White is for Witching has been dividing the opinion of readers for a while. I am always intrigued by books that create a love-hate divide and so set out to find out which side of the fence I’d fall.
White is for Witching is supposed to be a creepy book. Unfortunately I was too confused to feel any ghostly chills, but there were a lot of strange happenings in this short novel.
The book centres on a pair of twins, Eliot and Miranda, who move into their ancestral home – a crumbling house on the cliffs of Dover. The twins are mourning the death of their mother, but the house does more to scare than comfort them.
The book is narrated by four different characters, one of which is the house. This was a great idea, but I found the narrative to be disjointed and confusing. I felt that the experimental writing style was given priority over plot.
There were frequent sections of beautiful writing, but the lack of any real plot meant that I frequently lost interest in the book and had to force myself to pick it up again.
I think this is one of those books that would benefit from re-reading, but although some things would probably become clearer there would still be a lot of questions left unanswered. Some people think this ambiguity is spooky, but I just found it frustrating – when I finish a book I like to have some idea of what happened!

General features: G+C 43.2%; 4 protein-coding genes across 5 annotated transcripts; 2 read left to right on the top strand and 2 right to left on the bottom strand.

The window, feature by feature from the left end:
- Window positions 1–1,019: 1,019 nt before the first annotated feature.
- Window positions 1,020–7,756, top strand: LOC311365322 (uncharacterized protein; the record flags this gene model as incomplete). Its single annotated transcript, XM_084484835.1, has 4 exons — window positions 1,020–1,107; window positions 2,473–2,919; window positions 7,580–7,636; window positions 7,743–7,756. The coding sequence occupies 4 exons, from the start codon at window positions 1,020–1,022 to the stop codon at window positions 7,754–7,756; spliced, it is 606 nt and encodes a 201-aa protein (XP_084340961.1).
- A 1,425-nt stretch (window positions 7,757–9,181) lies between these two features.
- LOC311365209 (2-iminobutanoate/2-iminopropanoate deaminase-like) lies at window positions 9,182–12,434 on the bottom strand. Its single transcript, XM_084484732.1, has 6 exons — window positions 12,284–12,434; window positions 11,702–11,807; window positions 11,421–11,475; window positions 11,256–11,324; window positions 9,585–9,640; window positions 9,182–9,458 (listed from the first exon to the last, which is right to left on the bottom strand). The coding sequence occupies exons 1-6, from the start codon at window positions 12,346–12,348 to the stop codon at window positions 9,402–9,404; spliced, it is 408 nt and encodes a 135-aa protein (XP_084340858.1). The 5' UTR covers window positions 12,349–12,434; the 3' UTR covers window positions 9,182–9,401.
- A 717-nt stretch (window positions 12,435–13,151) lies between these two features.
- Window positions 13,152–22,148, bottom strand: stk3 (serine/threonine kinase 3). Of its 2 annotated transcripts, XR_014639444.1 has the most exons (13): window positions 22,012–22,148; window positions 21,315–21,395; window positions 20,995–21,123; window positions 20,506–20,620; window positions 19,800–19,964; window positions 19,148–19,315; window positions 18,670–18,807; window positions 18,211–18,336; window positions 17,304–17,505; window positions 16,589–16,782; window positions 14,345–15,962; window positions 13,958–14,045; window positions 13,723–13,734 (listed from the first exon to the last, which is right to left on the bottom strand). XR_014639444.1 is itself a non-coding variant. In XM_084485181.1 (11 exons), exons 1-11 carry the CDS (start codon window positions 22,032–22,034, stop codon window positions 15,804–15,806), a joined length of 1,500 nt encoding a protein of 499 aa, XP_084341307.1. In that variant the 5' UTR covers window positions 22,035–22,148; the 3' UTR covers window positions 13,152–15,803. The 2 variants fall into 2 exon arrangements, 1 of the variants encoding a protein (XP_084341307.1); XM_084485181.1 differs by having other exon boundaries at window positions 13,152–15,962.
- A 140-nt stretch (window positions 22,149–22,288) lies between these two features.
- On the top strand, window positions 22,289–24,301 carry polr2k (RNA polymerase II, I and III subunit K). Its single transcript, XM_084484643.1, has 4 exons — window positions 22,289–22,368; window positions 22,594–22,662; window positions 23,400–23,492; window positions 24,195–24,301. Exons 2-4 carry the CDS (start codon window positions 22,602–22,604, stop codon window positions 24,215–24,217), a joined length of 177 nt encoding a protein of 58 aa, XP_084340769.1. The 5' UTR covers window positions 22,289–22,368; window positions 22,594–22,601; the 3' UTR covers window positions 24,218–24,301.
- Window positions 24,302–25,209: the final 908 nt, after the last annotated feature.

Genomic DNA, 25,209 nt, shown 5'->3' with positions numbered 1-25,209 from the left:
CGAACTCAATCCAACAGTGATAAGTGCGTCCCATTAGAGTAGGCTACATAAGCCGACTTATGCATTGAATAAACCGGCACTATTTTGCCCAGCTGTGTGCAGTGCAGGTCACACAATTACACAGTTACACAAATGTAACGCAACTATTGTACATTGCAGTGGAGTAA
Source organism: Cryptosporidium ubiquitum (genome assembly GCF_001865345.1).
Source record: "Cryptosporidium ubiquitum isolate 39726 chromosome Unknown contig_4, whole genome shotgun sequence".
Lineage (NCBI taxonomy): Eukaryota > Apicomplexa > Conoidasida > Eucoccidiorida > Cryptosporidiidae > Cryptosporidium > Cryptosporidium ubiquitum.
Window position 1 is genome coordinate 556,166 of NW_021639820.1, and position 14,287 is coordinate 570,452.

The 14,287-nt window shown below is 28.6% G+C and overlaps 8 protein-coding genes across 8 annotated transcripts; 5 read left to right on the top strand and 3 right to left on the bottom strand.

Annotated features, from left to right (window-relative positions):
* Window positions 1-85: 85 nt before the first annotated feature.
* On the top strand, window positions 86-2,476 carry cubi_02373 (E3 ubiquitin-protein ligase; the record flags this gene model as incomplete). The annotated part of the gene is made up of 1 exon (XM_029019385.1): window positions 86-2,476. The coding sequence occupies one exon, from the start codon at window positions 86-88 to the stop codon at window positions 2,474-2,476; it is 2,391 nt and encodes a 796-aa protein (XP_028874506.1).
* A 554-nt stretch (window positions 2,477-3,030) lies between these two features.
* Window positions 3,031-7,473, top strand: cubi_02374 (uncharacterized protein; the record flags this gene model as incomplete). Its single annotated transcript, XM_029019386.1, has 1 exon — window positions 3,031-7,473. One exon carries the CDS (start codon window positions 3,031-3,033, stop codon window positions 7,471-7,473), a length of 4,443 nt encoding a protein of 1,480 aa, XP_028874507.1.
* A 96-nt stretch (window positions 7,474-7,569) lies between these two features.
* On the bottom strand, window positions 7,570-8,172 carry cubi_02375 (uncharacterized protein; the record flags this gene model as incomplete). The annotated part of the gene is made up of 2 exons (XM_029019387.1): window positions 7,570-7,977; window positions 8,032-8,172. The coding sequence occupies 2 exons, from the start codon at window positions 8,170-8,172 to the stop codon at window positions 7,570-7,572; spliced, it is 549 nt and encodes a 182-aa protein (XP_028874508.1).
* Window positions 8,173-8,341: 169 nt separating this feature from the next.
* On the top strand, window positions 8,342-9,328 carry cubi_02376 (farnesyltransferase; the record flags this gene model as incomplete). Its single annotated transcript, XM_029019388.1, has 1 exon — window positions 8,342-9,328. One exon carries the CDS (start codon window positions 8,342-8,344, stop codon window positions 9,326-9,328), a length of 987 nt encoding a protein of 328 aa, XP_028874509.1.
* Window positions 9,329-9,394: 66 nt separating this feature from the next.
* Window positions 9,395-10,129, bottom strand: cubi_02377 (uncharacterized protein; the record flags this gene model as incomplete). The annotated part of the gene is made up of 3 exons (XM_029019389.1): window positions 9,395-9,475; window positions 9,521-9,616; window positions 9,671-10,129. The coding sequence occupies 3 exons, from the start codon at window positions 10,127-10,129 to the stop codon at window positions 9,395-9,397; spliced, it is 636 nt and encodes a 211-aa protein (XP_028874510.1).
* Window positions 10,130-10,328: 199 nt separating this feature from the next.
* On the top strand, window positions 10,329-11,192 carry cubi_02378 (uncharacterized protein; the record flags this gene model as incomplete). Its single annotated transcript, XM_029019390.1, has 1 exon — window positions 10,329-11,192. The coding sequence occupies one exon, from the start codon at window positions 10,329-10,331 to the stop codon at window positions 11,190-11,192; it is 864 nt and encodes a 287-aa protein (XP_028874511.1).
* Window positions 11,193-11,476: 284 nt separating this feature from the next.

If you’re the sort of person who loves reading modern fairy tales and gets excited by the appearance of unexplained apples then you could be one of the people who love this book. Unfortunately I prefer books with a more conventional narrative.
The thoughts of other bloggers:
I could seriously go on and on about all the things I loved in the book A Striped Armchair
…as confused as I may have been, I was also in awe of Oyeyemi’s fresh voice… The Indextrious Reader
I really didn’t have a clue as to what was going on for the majority of the book. Serendipity
…a little too much structural experiment for my liking… Stuck in a Book
Did you enjoy White is for Witching?